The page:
A settlement has cleared the way for a medical-marijuana dispensary to open in Clintonville.

Harvest of Ohio, a chain of medical-marijuana dispensaries, is giving $500,000 to the state's drug-tracking system to settle a dispute over the chain's ownership, the State of Ohio Board of Pharmacy announced March 6.

Last year, the pharmacy board accused Harvest, which also has dispensaries planned for Athens and Beavercreek, of lying about its ownership structure to gain an advantage on its application. The pharmacy board barred Harvest from opening any of its dispensaries until the inquiry concluded.

With the matter now behind it, Harvest may open those dispensaries once they pass inspections, according to a settlement filed in Franklin County Municipal Court.

Clintonville's Harvest dispensary is at 2950 N. High St.

Harvest's application lists Cleveland businesswoman Ariana Kirkpatrick, who is black, as a 51% owner. When it awarded medical-marijuana licenses, state regulators gave preference to businesses that were majority-owned by members of such economically disadvantaged groups as racial minorities.

The pharmacy board alleged that multistate marijuana operator Harvest Health and Recreation was the true owner of Harvest of Ohio's dispensaries.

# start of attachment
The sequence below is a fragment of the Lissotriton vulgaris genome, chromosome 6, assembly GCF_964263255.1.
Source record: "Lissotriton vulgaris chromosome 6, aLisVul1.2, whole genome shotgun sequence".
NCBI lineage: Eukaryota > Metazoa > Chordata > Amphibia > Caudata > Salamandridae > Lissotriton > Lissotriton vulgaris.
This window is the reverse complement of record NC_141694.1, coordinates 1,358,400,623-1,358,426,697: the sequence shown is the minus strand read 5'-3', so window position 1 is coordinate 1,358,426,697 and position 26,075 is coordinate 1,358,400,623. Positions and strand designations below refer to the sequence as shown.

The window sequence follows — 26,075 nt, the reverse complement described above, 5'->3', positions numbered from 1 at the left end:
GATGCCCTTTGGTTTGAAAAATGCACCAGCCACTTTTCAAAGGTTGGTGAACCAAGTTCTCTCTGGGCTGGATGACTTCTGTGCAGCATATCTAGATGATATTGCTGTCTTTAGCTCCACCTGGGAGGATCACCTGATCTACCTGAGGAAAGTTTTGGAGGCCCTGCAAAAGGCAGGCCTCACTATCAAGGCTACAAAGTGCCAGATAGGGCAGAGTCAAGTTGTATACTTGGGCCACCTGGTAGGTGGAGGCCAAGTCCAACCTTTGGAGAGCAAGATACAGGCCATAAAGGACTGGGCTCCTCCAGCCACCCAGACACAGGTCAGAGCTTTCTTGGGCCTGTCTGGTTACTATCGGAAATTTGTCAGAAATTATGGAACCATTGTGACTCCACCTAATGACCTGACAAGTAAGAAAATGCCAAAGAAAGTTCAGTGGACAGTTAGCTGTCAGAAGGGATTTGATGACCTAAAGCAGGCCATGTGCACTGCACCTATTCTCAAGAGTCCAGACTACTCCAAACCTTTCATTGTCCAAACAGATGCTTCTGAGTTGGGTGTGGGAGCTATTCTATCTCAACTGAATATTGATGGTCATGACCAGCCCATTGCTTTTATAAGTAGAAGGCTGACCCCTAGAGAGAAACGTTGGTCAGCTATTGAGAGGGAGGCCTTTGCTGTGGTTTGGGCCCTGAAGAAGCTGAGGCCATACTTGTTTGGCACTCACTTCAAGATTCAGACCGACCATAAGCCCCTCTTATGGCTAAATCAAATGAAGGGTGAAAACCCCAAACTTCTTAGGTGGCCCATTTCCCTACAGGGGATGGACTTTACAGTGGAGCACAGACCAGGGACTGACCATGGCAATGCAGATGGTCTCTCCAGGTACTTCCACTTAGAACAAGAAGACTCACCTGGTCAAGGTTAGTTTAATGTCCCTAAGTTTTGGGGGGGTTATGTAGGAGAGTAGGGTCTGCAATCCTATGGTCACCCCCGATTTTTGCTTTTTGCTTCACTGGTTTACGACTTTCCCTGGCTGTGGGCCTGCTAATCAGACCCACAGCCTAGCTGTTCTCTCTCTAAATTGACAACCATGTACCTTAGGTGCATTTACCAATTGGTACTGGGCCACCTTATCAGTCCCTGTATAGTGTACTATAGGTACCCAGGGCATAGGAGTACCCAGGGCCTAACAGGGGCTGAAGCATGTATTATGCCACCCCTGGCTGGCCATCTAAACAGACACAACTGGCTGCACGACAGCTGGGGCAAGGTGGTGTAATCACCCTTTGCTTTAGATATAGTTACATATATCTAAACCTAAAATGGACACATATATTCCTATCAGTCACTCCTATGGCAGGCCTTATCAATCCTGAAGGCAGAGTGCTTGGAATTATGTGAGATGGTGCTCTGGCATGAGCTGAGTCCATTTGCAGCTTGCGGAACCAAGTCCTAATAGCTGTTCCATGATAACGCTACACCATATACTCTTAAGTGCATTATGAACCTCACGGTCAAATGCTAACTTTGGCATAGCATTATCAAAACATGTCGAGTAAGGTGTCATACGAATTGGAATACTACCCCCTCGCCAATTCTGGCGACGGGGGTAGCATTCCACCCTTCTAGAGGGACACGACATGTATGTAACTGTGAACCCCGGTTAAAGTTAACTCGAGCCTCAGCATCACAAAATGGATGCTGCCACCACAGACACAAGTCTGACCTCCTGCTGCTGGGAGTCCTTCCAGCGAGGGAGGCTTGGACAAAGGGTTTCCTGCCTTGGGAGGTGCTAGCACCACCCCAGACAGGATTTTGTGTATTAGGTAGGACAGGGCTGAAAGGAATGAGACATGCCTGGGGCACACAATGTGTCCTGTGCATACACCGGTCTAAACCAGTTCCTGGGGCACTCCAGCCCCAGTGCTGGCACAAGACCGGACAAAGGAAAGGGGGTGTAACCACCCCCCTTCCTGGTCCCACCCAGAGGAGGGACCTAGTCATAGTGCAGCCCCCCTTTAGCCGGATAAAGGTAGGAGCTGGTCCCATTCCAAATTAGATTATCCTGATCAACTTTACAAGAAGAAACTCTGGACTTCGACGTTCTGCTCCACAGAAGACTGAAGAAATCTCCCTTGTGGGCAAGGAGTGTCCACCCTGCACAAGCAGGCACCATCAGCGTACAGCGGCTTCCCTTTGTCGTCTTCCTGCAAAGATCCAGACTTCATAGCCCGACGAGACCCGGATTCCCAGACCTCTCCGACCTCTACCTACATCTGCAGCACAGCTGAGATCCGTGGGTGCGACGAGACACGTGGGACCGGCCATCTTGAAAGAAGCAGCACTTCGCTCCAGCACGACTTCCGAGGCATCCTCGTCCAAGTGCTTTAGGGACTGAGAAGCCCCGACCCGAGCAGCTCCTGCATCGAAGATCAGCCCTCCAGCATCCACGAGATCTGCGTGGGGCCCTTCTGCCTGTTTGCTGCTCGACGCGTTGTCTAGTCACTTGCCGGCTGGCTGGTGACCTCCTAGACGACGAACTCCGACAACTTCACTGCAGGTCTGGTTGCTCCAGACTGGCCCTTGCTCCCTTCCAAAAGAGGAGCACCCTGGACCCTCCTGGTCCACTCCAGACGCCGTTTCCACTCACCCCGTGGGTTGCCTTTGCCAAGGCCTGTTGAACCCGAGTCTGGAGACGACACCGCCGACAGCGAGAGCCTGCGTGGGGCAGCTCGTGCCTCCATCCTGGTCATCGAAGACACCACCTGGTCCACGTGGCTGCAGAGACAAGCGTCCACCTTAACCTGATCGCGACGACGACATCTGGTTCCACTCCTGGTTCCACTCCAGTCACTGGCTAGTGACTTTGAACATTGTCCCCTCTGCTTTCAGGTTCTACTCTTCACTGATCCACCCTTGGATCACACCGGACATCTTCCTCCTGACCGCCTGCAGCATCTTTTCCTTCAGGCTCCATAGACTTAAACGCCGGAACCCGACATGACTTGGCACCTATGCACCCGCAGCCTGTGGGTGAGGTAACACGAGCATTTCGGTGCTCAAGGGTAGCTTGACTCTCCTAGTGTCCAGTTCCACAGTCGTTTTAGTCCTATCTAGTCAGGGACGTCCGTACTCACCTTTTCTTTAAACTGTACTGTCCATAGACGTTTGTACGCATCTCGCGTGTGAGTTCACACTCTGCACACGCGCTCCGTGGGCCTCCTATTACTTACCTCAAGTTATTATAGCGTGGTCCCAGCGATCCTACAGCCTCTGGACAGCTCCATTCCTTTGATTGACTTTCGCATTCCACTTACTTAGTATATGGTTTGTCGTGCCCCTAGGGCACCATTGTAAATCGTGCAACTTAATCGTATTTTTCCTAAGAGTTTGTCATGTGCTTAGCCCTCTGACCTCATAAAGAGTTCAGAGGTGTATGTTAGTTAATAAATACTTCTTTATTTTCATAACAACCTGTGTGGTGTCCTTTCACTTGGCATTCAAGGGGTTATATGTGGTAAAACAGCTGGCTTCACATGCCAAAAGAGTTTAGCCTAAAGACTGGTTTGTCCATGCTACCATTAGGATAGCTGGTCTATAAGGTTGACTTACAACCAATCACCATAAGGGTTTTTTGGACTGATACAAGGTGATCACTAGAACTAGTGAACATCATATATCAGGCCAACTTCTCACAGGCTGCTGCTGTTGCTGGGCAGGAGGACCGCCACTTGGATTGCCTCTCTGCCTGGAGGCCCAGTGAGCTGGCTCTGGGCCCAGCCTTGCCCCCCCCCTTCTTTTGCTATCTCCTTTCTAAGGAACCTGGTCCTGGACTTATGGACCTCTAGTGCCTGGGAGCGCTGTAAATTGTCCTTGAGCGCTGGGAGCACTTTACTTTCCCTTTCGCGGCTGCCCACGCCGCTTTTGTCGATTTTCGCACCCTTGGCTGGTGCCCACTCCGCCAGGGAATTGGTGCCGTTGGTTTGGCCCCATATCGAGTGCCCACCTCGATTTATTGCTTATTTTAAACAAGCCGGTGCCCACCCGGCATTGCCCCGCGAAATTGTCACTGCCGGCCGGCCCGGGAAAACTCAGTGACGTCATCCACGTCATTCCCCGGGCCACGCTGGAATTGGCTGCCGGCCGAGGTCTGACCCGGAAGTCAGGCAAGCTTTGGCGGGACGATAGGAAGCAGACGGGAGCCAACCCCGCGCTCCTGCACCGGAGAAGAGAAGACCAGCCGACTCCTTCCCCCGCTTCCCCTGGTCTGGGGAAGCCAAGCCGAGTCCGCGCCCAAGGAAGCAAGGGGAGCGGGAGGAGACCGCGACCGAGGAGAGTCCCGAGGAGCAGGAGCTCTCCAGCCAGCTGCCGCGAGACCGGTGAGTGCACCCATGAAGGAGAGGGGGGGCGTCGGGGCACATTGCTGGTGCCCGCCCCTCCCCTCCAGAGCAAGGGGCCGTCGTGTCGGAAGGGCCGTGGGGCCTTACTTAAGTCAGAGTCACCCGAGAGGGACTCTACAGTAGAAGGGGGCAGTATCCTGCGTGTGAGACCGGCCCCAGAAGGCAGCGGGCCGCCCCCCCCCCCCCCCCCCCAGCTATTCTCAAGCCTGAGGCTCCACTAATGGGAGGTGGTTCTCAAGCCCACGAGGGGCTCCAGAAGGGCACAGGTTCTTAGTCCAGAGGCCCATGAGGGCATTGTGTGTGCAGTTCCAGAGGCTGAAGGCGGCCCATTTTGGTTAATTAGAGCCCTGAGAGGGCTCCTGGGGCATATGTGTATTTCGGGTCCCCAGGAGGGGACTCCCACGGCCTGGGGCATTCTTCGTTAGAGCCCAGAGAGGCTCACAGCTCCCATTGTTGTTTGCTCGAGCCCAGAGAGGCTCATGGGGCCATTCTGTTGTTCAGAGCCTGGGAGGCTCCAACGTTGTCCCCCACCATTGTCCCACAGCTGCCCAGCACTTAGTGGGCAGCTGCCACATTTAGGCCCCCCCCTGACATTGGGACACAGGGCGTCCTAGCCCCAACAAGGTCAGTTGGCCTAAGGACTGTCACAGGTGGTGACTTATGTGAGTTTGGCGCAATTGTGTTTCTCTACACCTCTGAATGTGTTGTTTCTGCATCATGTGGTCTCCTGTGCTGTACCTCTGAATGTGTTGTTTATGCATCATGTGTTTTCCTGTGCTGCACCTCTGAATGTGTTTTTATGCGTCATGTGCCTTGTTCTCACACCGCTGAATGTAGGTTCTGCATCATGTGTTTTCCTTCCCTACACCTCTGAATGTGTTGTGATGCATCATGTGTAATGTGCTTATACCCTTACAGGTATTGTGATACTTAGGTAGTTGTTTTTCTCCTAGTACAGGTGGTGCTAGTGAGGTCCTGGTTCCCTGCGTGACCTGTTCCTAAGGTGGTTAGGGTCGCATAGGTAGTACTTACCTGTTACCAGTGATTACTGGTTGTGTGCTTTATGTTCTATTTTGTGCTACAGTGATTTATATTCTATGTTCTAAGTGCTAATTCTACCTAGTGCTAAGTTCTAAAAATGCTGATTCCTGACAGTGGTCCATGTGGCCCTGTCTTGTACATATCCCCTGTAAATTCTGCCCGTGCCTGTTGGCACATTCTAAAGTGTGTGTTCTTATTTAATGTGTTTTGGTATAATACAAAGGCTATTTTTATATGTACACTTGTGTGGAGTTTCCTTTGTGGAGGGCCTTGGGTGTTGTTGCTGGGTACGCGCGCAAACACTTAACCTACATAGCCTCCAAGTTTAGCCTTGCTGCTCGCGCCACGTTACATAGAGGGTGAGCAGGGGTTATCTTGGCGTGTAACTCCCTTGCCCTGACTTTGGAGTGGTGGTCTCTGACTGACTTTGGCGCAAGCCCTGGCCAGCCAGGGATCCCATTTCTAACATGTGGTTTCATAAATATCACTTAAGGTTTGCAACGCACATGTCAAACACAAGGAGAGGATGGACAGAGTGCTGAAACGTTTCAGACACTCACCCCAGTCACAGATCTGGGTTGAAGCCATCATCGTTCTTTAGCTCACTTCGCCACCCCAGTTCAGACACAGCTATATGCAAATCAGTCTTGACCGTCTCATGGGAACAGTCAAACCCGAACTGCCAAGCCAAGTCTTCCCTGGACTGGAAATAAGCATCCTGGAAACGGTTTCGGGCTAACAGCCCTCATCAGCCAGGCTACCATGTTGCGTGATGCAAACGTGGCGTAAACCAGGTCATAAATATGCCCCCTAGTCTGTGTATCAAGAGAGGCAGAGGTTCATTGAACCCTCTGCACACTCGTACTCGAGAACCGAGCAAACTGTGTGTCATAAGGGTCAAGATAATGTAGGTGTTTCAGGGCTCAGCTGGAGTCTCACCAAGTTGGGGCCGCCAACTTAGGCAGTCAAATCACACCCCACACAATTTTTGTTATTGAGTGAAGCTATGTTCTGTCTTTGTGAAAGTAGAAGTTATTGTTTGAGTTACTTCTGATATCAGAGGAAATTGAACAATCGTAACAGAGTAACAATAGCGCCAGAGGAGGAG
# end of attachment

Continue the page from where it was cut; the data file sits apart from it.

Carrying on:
In a statement, the company said it has worked with the state and pharmacy board to resolve the issues that were raised about the businesses' ownership.

"While Harvest of Ohio and Harvest Grows had disagreements with the Board and the Department on some matters of interpretation of Ohio law, the companies are pleased to have resolved their differences with both the Board and the Department," the statement said.

The settlement requires Kirkpatrick to remain a majority and managing member of the company, and Harvest is barred from selling any of its dispensaries for at least 18 months. Harvest is not required to admit wrongdoing.

The $500,000 payment will go to the Ohio Automated Rx Reporting System, which tracks prescription drug and medical-marijuana sales.

Kirkpatrick said she is "happy" and "overwhelmed" by the decision.

She referred specific questions about the settlement to a spokesperson, who later released a statement in which Kirkpatrick said she was looking forward to getting the operations up and going.

"We can now concentrate on creating job opportunities and engaging with the communities in Athens, Beavercreek, Columbus and Ironton," she said. "I appreciate all of the assistance I received from the state of Ohio as we worked together to resolve concerns relative to our documentation.

The probe into Harvest's ownership was part of a far-reaching investigation into the ownership of Ohio's medical-marijuana companies.

Few details of the investigation have been made public, but the probe ensnared Greenleaf Apothecaries, which operates several Ohio dispensaries, including one in the Arena District, under the title the Botanist.

Greenleaf was accused of selling its dispensaries to the New York-based Acreage Holdings before it was eligible to do so. The company returned $3 million to Acreage and agreed to pay a $300,000 fine to settle the case.